What is right on one side of the


river may not be right on the other
side of the river.
When in Rome, do as the Romans
do

If one is in doubt, whether his/her


action is morally acceptable,
he/she should check whether the
said act is acceptable in the
particular society where he/she is
in.
This theory gains more acceptance
because of the phenomenon of
globalization wherein business
relationships have increasingly
become worldwide in nature,
scope and interest.

MNCs multinational companies


TNCs transnational corporations
Fundamental Claims of Cultural
Relativism
1. Various societies have various
ethical beliefs and codes.
- abortion is legal in many
countries
2. There are no moral principles
that are common in all societies.

3. Moral standards are not moral


absolutes. They are dependent on
the evolving and dynamic nature of
the societys cultures, beliefs and
practices.
4. There are no objective moral
values. The society determines
what is good and what is bad
within its particular society.
5. There is no privileged and
special culture that other cultures
would look up to, emulate and
immolate. Every culture is unique
unto itself.
6. No society can brag about its
morality. There is no morally
inferior culture. There is simply
difference.
When two people disagree about
something, it does not follow at
once that both of them are correct
or both of them are wrong.
When it comes to moral beliefs, it
is possible that one belief is correct
and the other one is misguided.
We may not tolerate practices that
are morally wrong; but we must
also respect the differences of
cultures, beliefs and mores.
We must not at once reject
cultures that are different from us;
and we must appreciate the
uniqueness and varieties of
culture.
We must not dwell on the external
differences, rather, we must work
to find the unity among diversity
of cultures.
CASE
MORAL OBJECTIVISM
Moral Objectivism maintains that
there are moral principles that
have universal validity regardless
of time, place and culture.
In other words, the moral
objectivist claims that morality is
neither subjective nor culturally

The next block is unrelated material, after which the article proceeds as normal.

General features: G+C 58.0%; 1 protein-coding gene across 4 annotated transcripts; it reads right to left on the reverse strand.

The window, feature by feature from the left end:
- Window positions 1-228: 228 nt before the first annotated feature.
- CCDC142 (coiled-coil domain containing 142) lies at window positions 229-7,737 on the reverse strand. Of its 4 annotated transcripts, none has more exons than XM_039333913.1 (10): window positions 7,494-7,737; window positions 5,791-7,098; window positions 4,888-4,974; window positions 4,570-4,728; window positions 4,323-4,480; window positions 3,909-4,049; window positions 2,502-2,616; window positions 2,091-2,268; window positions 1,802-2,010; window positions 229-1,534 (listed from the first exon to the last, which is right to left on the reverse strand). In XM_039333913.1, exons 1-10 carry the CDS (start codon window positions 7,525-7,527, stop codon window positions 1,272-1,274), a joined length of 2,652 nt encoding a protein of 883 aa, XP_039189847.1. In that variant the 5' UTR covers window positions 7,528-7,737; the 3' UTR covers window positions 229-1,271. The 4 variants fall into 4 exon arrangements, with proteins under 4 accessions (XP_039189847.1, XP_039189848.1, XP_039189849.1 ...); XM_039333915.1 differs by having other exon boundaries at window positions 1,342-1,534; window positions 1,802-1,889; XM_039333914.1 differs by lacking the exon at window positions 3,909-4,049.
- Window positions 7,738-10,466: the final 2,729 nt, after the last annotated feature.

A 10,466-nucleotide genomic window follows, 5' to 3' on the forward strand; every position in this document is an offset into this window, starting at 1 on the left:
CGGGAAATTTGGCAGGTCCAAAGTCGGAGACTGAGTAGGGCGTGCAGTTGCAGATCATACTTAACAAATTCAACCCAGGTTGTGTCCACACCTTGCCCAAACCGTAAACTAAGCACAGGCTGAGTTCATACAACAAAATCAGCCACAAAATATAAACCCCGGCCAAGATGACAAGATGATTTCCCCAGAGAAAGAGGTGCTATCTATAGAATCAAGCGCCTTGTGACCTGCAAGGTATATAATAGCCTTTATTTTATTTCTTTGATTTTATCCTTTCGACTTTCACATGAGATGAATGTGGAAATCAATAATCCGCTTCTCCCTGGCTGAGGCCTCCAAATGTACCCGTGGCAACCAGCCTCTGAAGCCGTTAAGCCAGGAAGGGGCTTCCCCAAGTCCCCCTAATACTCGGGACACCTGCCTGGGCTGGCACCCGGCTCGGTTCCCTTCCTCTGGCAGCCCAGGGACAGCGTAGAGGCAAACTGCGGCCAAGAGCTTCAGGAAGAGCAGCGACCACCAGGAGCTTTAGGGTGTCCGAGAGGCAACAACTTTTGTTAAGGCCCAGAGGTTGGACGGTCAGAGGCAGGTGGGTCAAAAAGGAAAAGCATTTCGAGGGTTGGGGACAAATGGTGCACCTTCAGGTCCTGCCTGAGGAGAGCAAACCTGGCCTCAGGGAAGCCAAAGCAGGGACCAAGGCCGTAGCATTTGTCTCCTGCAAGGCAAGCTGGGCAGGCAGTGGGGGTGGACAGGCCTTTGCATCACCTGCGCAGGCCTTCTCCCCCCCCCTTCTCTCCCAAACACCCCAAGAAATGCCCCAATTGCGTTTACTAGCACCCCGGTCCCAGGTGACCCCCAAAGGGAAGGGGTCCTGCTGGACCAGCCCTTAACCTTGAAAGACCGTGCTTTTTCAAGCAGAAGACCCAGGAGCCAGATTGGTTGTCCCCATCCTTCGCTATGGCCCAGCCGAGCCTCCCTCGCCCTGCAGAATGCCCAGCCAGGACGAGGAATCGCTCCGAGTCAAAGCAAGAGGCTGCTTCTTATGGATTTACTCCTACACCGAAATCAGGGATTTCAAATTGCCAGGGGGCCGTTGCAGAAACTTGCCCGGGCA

relative.
Rather, it is objective in the sense
that there are ethical principles
that are common in all societies.
It is important to note that the
moral objectivist is not necessarily
an absolutist.
Moral absolutism does not accept
exceptions to ethical rules under
any circumstance or situation.
Moral objectivism acknowledges
that a moral principle can be
overridden by another moral value.
Thus, even though truth-telling is
an objective value, it is not
absolute because there are
instances that a person is even
morally obliged to lie.
ETHICAL SUBJECTIVISM
CULTURAL RELATIVISM
MORAL OBJECTIVISM
UTILITARIANISM
In Moral Philosophy, the term
consequentialism refers to an
approach in moral decision-making
wherein the prime consideration is
the effect/consequence of an
action or a decision.
For the consequentialist, an action
is morally acceptable if it leads to
some desired consequences.
The consequentialist is not
concerned with the act itself. As
long as the effect is good (for the
individual or for the group), then
the act is morally acceptable.
In the world of business, there are
two consequentialist approaches
that seem to be relevant.

These are (1) ethical egoism and


(2) utilitarianism.
For the egoist, a good act is one
that produces a good consequence
for the individual who performs
the act.
Ethical egoism is not a viable
ethical theory. It is not different
from ethical subjectivism.
If the business world would be
dominated by egoists, then expect
exploitation of workers, deception
of consumers, violation of basic
human rights, grave abuse of the
environment, and so on.
Utilitarianism is also a
consequentialist approach to
ethical decision making
But unlike the egoist, the
utilitarians main concern is not
individual interest, rather ,
presented with different
alternative courses of action, he
looks for that one that has the
over-all good consequences or
benefits for the most number of
affected people.
the greatest good for the greatest
number of people
Wage increase?
Who will be affected by the
decision?
How many stands to benefit from
it?
How many would be harmed?
- the right action is that which has
the most utility for the greatest
number of people.
Criticisms Against Utilitarianism
1. It is hard to quantify or measure the